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There is no universally accepted definition of collaboration and a range of terms, such as whole-of-government, joined up government, cross-cutting or integrated government have all been used to refer to this work. These terms are often used interchangeably.
The Australian Government uses the term ‘whole-of-government’, which was defined for the Australian Public Service in 2004 as:
“…public service agencies working across portfolio boundaries to achieve a shared goal and an integrated government response to particular issues. Approaches can be formal and informal. They can focus on policy development, program management and service delivery.”
Whatever the term used, the essential features of collaboration include:
Two concepts have been described which are useful in considering collaboration. These are ‘collaborative advantage’ and ‘collaborative inertia’. To gain real advantage from collaboration, something has to be achieved that could not have been achieved by one agency. This concept provides a useful ‘guiding light’ for the purpose of collaboration. The second concept, collaborative inertia, captures what happens very frequently in practice: the output from a collaborative arrangement is negligible, the rate of output is extremely slow, or stories of hard grind are integral to successes achieved. The critical factors outlined in section 7 of this paper can be used to avoid collaborative inertia.Collaboration can involve different tiers of government (local, state, Commonwealth) and external stakeholders (eg NGOs). This paper focuses primarily on collaboration between State Service agencies as a priority, but the critical factors identified in section 7 of this paper apply to all collaborative situations including working with Government Business Enterprises, statutory authorities, ministerial staff and the Commonwealth Government.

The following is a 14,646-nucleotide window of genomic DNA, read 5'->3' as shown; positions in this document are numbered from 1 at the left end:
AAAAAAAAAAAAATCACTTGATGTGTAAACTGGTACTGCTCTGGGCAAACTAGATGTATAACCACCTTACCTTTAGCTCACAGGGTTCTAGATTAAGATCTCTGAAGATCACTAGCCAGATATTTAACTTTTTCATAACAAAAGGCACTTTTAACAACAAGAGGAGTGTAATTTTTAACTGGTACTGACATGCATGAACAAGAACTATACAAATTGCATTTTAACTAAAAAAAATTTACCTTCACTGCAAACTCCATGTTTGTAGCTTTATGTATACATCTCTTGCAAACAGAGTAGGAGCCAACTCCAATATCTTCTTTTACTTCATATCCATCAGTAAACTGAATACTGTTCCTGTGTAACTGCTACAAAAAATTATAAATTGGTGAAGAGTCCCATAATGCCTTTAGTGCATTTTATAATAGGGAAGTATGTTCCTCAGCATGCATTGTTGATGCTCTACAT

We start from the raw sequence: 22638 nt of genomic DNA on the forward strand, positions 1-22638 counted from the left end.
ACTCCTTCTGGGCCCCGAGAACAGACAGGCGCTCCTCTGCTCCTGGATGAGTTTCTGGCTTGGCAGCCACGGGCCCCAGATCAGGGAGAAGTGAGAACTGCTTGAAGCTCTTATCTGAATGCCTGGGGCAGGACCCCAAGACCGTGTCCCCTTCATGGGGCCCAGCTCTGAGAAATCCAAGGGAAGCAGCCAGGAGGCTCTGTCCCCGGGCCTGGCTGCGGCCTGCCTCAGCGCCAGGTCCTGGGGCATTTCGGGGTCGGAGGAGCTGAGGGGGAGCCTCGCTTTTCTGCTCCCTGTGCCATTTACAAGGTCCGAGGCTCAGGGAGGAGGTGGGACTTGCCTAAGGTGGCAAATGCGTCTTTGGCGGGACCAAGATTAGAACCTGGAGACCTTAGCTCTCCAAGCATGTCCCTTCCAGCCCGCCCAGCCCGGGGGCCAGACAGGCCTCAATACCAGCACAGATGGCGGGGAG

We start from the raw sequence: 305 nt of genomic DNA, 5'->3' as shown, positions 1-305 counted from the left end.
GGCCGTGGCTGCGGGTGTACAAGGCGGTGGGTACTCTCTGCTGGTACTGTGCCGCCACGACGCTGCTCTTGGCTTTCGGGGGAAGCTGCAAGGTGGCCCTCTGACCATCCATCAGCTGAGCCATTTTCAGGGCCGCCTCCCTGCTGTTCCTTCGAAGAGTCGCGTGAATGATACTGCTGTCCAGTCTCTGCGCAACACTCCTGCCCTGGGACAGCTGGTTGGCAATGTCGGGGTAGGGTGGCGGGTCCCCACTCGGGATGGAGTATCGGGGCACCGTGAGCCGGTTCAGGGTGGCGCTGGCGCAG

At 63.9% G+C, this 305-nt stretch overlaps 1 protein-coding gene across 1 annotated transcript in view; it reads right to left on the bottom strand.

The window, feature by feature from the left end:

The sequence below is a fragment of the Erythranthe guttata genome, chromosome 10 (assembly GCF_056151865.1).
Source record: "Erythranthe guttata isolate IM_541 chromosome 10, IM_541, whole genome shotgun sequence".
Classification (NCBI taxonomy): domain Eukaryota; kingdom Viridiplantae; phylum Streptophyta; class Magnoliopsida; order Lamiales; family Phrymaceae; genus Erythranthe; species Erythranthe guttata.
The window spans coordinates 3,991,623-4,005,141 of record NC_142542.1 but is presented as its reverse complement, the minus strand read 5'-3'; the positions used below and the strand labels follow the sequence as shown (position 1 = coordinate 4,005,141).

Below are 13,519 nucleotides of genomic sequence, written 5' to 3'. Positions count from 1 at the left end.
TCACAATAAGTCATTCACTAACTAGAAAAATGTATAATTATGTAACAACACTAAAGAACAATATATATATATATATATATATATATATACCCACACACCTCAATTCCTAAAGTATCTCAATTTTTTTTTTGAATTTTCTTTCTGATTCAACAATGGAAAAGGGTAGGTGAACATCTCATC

Huxham, C and Vangen, S “Doing things collaboratively: Realising the Advantage or Succumbing to Inertia?” in O’Flynn J and Wanna J (Eds), 2008, Collaborative Governance: A new era of public policy in Australia, ANU E Press < http://epress.anu.edu.au/collab_gov_citation.html>, p 29-30.